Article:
Feelings…and Dr. Jones.

Sometimes I wonder what I’m thinking.  Martin Lloyd Jone’s (1899-1981) book Spiritual Depression has been testified about repeatedly by some of my greatest heroes in the faith (John Piper, CJ Mahaney, Bob Kauflin, Mark Driscoll…to name just a few).  So the big question is – why haven’t I read this sooner?  Duh.

Each chapter has been blowing my mind, but I felt lead to share this mornings chapter on “Feelings” as it is particularly practical. He is one of my new favorite dear old departed saints.

The starting premise is that feelings exist, they are altogether strange in their coming and going, and we are not to allow ourselves to be controlled by them.  We need to control them, with the Word of God and the Holy Spirit that lives within us as followers of Jesus.  “Oh the havoc that is wrought and the tragedy, the misery and the wretchedness that are to be found in the world simply because people do not know how to handle their own feelings!”  Thank you, Dr. Jones, for starting us off with a bang.


  1. Feelings are meant to be engaged
    • Do not be afraid of feelings (RuelNote: Does that count as feeling something about a feeling?)
  2. We cannot create feelings, nor command them at will.
    • We cannot generate feelings within ourselves.
  3. Nothing is as changing within us as our feelings
    • Ever just wake up in a bad mood for no reason at all?
    • Don’t underestimate the physical factors – are you exercising, eating right, and sleeping enough?
  4. Bad feelings do not mean we are not a Christian
    • Neither is happy lightheartedness Christian joy – but that doesn’t mean we give in to stoicism and thinking all happy feelings are bad.  (Turns out you can be a Christian and show some emotion.  Perhaps try that when singing! OK, I digress, back to our regularly scheduled program…)

So what do to/not to:

  1. Feeling depressed?  First check for sin.
    • If you are actively sinning and not repenting…guess what? You should be miserable.  There is something between you and God…
    • Confess, repent and run to the cross and soak in the grace God gave you in Jesus
  2. Do not over-concentrate on your feelings – they are not to be central.  We cannot let them control us.
    • Concentrate on the Truth – God’s Word.  Yes, the Bible.
  3. There is a difference between rejoicing and feeling happy
    • You cannot make yourself happy, but you can make yourself rejoice (Phil 4:4 anyone?)
    • Stir yourself up – remind yourself of your identity in Christ
    • When you are walking in the darkness, keep walking.  Don’t sit down in it.
    • Thirst after righteousness (Matt 5:6)
  4. Want the most supreme joy? Press hard into God
    • Psalm 16:11 – “You have make know to me the path of life; you fill me with joy in your presence.”

The Cross Centered Day

If we are calling ourselves Christians – nothing should be more central to our faith than Christ.  Yes..I know…novel thought.  Specifically, the person and work of Jesus Christ – who he was and what he came to do – his cross, the gospel.  We must keep this the center, the core – always in focus.  If you know me or my wife — you may have heard us say that a time or two.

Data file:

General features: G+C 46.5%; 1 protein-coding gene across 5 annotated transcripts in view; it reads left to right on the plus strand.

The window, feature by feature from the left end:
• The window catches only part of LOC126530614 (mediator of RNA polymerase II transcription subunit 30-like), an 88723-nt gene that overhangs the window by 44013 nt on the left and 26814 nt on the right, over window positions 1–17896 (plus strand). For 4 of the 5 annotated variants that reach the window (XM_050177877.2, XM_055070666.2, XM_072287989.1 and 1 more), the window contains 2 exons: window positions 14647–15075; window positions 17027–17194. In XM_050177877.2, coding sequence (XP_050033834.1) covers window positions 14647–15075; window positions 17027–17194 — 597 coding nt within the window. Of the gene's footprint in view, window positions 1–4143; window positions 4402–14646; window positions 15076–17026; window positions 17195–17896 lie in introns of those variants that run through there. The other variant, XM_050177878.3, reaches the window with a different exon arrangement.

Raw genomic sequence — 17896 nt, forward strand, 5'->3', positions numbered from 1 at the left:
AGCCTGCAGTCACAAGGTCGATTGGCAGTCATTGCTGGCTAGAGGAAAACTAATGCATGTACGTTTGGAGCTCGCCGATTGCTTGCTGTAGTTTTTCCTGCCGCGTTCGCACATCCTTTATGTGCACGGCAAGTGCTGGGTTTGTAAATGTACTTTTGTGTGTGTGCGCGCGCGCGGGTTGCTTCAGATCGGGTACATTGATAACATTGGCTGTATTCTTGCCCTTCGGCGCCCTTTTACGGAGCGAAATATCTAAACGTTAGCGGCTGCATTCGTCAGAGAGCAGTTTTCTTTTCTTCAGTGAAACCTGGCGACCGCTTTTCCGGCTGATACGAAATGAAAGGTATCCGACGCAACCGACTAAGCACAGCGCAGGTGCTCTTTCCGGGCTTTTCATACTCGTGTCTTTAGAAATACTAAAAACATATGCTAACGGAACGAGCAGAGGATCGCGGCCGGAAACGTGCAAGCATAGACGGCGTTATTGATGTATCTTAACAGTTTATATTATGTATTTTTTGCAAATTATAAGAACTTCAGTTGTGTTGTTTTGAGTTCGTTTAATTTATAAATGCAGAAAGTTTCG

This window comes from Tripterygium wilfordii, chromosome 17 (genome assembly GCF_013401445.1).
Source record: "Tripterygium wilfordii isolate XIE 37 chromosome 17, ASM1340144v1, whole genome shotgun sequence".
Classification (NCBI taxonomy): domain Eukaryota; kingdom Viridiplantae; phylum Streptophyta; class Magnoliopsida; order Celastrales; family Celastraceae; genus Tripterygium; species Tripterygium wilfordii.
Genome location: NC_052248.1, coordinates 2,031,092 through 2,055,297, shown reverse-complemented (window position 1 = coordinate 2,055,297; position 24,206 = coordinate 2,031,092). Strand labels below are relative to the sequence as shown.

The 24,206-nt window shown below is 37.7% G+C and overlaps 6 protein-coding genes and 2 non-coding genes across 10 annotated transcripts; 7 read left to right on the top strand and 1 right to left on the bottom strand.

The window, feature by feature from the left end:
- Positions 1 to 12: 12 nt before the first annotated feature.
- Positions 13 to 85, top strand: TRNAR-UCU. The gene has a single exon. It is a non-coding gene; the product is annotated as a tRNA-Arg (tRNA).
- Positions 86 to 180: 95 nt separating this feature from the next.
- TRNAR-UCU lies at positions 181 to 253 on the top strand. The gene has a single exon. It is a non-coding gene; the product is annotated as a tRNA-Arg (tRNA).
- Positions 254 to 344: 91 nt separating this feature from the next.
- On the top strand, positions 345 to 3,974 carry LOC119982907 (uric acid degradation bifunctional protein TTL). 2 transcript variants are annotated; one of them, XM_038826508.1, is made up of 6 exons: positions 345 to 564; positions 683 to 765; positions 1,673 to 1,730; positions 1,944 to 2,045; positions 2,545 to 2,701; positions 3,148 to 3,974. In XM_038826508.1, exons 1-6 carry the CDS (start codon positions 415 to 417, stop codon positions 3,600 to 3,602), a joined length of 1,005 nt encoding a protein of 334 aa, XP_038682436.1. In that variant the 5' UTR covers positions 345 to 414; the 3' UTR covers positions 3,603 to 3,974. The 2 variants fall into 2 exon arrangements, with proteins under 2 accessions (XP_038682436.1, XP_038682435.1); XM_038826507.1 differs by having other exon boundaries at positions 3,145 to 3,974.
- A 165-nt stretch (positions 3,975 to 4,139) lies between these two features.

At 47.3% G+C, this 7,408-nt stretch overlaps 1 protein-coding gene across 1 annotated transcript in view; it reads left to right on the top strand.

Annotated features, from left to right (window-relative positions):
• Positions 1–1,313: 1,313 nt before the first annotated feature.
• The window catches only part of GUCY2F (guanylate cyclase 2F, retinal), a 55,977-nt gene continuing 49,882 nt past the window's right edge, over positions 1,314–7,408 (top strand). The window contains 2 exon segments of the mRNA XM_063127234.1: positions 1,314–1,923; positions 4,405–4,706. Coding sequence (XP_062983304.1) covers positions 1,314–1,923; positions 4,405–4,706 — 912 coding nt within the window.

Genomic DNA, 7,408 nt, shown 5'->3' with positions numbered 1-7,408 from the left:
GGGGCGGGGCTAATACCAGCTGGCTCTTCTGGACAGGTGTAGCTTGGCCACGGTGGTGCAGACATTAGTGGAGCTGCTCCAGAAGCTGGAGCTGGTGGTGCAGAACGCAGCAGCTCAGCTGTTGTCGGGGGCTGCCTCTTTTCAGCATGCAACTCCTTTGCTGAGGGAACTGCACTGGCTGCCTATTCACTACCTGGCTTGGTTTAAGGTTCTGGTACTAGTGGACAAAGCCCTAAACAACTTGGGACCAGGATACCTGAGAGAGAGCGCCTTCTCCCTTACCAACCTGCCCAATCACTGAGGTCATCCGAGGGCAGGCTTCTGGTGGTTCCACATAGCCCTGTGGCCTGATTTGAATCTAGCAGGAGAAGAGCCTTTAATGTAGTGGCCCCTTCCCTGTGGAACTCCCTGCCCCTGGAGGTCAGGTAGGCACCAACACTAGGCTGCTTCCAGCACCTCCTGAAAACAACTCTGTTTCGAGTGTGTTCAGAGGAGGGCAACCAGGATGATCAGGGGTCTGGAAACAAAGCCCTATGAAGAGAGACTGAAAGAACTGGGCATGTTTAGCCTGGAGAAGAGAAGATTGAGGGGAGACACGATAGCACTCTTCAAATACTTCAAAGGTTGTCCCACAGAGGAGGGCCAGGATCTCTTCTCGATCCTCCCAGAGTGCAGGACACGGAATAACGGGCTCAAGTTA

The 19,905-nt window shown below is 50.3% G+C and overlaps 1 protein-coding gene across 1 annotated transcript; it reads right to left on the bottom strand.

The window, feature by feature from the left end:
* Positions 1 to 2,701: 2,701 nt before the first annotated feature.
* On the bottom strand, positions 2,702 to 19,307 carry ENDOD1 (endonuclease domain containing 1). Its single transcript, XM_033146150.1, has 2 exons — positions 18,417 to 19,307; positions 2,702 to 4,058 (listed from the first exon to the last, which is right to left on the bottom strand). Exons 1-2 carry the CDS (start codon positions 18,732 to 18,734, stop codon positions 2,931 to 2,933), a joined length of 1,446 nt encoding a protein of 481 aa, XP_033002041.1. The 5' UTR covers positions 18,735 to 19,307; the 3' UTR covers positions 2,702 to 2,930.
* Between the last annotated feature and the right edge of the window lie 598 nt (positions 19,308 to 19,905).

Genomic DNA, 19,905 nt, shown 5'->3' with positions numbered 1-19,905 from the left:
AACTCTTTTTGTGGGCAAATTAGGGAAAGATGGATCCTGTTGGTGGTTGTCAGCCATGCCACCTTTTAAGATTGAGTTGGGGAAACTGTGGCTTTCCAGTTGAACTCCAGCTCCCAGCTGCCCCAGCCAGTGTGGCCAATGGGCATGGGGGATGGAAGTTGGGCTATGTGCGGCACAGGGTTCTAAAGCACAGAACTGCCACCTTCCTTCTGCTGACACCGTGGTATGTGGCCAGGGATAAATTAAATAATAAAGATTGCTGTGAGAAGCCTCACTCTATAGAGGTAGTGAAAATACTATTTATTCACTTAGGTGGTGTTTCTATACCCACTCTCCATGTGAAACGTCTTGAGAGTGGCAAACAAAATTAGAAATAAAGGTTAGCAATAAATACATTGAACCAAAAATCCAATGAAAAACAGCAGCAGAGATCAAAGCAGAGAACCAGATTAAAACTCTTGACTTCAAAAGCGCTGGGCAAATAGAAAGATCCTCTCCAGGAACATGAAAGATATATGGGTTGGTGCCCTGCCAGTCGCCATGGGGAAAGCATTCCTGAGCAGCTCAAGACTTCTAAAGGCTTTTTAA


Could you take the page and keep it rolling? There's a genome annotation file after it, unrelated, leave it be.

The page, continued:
CJ Mahaney is one of our favorite authors, and one of the bestest (yes, bestest is a word) is “Living the Cross Centered Life” I LOVE this book. Recently, during our yearly chronological Bible reading, we were in Isaiah…and when we got to Isaiah 53 it drove me right back to Mahaney’s wonderful book. That chapter of Isaiah paints such an amazing picture of our Savior – a prophecy of Jesus – who would bear not only our sin, but our shame and our sorrows on the cross.

Now, in real life we have disappointments, setbacks, we have condemnation and guilt that creep up on us and try overwhelm us and keep us ineffective…as a Christian, God is always using these for his glory and our good – conforming us to the image of his Son. (Rom 8:29) Again, realize that “our good” doesn’t necessarily mean that we will be rich, happy, skinny, and free of pimples – it’s not a self-centered “good” it is a CHRIST-centered “good”. Don’t believe the lies of the false gospel of prosperity. Silly rabbit, it’s always about God’s glory, not our own.

OK, so back on track. Sorry about that.

In his book, Mahaney gives 5 great practical suggestions for keeping the cross the focus in the day to day:

1. Memorize the gospel.

  • This means memorizing where the gospel is recorded for us…the BIBLE.  Dwell in gospel-saturated verses like:
    • 2 Cor 5:21
    • Rom 8:31-31
    • Isaiah 53:3-6
    • Rom 3:23-26
    • Rom 5:6-11
    • 1 Cor 15:3-4
    • Gal 2:21
    • Even if you know these passages already, memorize them…write them down, say them out loud, pray that the Spirit will give you more understanding…you will be amazed at what you see.

    2. Pray the gospel

  • Mahaney writes “Thank him that you’ll never be separated from God’s love because Jesus bore God’s wrath for sin. Thank Him that because of the cross you are reconciled to God and have been given the Holy Spirit to dwell in you, lead you, guide you, and empower you to resist sin and serve God. Then as God to bless you graciously with everything you need to obey and glorify Him”